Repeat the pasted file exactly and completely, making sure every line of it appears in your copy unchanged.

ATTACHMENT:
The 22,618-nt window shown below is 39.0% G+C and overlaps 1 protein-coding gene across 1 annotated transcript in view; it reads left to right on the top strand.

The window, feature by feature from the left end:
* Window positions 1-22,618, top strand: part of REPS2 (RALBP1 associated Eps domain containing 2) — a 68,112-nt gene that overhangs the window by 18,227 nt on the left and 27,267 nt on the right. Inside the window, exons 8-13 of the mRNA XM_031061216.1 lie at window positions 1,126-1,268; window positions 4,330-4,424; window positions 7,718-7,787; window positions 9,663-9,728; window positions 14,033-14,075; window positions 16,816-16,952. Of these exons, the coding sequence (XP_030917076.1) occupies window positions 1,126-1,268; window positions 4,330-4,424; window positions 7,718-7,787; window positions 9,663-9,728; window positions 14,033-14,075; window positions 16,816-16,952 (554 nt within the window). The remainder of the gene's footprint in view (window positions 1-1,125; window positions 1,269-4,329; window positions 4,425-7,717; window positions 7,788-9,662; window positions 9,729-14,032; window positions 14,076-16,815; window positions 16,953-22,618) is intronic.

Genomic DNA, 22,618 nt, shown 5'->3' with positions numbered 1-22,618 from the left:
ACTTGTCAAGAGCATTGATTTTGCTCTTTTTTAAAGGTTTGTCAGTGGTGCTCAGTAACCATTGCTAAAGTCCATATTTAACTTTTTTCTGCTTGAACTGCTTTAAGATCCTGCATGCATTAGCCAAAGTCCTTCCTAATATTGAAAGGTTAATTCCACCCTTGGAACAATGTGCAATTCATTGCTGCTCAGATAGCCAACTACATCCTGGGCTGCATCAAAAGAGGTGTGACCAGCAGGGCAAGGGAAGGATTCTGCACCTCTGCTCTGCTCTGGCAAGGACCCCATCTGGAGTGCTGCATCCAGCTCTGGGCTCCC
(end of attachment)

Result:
The 22,618-nt window shown below is 39.0% G+C and overlaps 1 protein-coding gene across 1 annotated transcript in view; it reads left to right on the top strand.

The window, feature by feature from the left end:
* Window positions 1-22,618, top strand: part of REPS2 (RALBP1 associated Eps domain containing 2) — a 68,112-nt gene that overhangs the window by 18,227 nt on the left and 27,267 nt on the right. Inside the window, exons 8-13 of the mRNA XM_031061216.1 lie at window positions 1,126-1,268; window positions 4,330-4,424; window positions 7,718-7,787; window positions 9,663-9,728; window positions 14,033-14,075; window positions 16,816-16,952. Of these exons, the coding sequence (XP_030917076.1) occupies window positions 1,126-1,268; window positions 4,330-4,424; window positions 7,718-7,787; window positions 9,663-9,728; window positions 14,033-14,075; window positions 16,816-16,952 (554 nt within the window). The remainder of the gene's footprint in view (window positions 1-1,125; window positions 1,269-4,329; window positions 4,425-7,717; window positions 7,788-9,662; window positions 9,729-14,032; window positions 14,076-16,815; window positions 16,953-22,618) is intronic.

Genomic DNA, 22,618 nt, shown 5'->3' with positions numbered 1-22,618 from the left:
ACTTGTCAAGAGCATTGATTTTGCTCTTTTTTAAAGGTTTGTCAGTGGTGCTCAGTAACCATTGCTAAAGTCCATATTTAACTTTTTTCTGCTTGAACTGCTTTAAGATCCTGCATGCATTAGCCAAAGTCCTTCCTAATATTGAAAGGTTAATTCCACCCTTGGAACAATGTGCAATTCATTGCTGCTCAGATAGCCAACTACATCCTGGGCTGCATCAAAAGAGGTGTGACCAGCAGGGCAAGGGAAGGATTCTGCACCTCTGCTCTGCTCTGGCAAGGACCCCATCTGGAGTGCTGCATCCAGCTCTGGGCTCCC